Health care coverage for retired workers could drain nearly $5 billion from The City’s operating budget over the next 30 years, pushing city officials to modify the benefits package and change how it is funded.
Burgeoning health care costs and The City’s aging work force are to blame for this skyrocketing price tag, which was detailed in a recent report from the Controller’s Office.
Also, San Francisco offers one of the most generous retiree health benefits packages, with city workers qualifying for the benefit after just five years of service. City workers also receive the same benefits as when actively working for The City.
“We can’t ignore this problem. This is by far the biggest issue that needs to be addressed,” said Supervisor Sean Elsbernd, who sits on the Health Service System, the agency overseeing health benefits for city workers. “It’s a 30-yearproblem. We need to begin implementing the changes that will have an effect over the next 30 years.”
Increasing the years required for city workers to qualify for retirement benefits from five years to as many as 20 years and requiring city workers to undergo annual checkups were changes Elsbernd suggested on Monday.
City retirees are entitled to the same health benefits as they were when employed by The City. A retired city worker, with no dependents, pays $46.50 a month for medical coverage, while The City pays between $733.70 and $934.51 a month. Costs vary depending on which health plan the worker signed up for.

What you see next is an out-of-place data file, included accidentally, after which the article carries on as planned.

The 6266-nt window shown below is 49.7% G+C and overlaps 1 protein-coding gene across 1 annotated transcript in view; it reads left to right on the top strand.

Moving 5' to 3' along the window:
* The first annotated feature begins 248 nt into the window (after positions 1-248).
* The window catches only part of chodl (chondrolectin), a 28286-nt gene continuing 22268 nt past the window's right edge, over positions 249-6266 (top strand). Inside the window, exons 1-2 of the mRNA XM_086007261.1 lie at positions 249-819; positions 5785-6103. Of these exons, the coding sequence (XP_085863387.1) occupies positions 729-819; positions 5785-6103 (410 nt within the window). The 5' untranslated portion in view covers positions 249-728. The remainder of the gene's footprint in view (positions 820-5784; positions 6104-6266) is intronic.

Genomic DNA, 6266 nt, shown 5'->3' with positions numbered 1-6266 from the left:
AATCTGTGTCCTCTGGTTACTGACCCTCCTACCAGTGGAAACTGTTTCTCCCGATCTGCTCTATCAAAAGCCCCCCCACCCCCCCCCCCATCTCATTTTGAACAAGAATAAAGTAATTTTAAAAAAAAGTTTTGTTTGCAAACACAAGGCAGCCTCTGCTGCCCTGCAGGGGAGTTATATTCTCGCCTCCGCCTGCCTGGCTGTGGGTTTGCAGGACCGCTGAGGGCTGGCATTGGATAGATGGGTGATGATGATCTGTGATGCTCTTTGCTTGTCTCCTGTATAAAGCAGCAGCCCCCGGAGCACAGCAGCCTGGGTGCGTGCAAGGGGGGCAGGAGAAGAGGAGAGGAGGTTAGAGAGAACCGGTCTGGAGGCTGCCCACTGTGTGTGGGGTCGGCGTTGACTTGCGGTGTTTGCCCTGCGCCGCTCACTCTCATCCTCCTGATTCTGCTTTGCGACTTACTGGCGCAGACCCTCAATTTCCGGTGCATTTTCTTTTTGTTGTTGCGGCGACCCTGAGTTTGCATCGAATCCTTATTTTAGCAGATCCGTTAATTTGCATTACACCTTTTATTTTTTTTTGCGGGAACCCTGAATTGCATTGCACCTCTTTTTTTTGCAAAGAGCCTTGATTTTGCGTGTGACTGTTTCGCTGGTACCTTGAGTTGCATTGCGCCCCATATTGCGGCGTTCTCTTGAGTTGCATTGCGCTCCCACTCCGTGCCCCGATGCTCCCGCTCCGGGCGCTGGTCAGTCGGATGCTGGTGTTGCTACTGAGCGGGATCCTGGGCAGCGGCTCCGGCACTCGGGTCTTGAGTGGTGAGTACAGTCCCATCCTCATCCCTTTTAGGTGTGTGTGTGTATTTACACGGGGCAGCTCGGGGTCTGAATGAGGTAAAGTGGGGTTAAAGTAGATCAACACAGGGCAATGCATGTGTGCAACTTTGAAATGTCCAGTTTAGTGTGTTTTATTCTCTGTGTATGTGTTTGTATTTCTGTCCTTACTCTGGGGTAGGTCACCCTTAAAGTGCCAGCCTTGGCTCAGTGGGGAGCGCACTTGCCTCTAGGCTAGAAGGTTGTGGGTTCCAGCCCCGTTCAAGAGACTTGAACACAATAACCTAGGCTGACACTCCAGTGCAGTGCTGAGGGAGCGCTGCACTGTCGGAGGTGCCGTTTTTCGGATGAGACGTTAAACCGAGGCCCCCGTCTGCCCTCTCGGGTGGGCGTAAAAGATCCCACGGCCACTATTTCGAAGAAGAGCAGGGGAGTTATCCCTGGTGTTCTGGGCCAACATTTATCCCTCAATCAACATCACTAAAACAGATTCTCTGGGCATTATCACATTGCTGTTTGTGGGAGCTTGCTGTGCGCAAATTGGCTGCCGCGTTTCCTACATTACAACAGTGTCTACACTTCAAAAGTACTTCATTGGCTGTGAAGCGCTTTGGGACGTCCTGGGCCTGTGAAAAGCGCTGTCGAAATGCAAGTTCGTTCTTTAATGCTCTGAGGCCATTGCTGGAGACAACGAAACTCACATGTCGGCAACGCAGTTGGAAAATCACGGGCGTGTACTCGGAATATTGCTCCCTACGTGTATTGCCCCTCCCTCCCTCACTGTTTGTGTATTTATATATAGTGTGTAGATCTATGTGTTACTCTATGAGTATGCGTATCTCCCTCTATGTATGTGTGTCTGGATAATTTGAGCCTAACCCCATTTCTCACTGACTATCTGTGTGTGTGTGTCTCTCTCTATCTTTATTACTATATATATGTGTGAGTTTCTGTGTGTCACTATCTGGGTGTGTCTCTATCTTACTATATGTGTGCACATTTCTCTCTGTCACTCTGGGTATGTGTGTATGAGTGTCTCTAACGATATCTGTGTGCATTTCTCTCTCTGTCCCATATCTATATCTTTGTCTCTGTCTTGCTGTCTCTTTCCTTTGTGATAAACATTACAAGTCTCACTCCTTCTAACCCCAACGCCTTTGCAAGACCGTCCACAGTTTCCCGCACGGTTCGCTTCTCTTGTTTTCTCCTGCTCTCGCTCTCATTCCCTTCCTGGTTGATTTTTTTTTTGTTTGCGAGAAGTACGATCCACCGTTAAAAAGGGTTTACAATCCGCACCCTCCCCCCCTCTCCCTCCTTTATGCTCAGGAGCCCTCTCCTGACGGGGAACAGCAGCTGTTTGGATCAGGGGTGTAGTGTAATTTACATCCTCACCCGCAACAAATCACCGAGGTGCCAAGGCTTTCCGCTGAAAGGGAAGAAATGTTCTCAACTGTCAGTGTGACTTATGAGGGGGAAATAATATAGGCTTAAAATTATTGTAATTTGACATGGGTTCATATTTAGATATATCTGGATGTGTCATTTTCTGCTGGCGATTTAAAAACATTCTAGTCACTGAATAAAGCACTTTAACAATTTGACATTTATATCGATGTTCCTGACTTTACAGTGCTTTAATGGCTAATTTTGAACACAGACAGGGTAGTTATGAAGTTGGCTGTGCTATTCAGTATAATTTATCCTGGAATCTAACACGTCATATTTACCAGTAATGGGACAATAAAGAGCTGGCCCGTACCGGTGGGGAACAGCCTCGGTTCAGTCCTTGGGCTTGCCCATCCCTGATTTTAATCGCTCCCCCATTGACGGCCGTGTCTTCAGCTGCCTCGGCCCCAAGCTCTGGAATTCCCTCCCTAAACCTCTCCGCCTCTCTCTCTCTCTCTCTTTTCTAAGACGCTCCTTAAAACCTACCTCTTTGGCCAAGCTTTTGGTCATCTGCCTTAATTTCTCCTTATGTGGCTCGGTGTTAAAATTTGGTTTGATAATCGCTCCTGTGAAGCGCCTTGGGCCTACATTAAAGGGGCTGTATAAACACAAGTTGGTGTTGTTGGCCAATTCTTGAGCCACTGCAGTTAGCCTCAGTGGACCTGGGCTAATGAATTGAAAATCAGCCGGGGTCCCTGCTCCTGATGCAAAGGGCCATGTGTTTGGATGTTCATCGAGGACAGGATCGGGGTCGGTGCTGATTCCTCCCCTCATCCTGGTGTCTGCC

Mayor Gavin Newsom has said The City must change the way it funds retiree health benefits. For a solution, Newsom pointed to a provision in recently approved labor contracts requiring labor unions to negotiate changes to retiree health care.
Elsbernd said he has yet to see a schedule for those meetings, and worried the provision was mere “puff.” He will call for hearings on the matter at today’s Board of Supervisors meeting.
One idea gathering the most steam for cutting city retiree health care costs is a funding structure similar to pension benefits. The city worker and The City would pay into a retiree health benefit fund, which could then be invested. If this happened, The City could save about $2 billion over the 30-year period, the report said. The City currently funds retiree health care costs on a “pay as you go” basis. In 2000, The City doled out $17.4 million in retiree health care costs. Six years later, The City’s retiree health care costs will have increased by $82.6 million.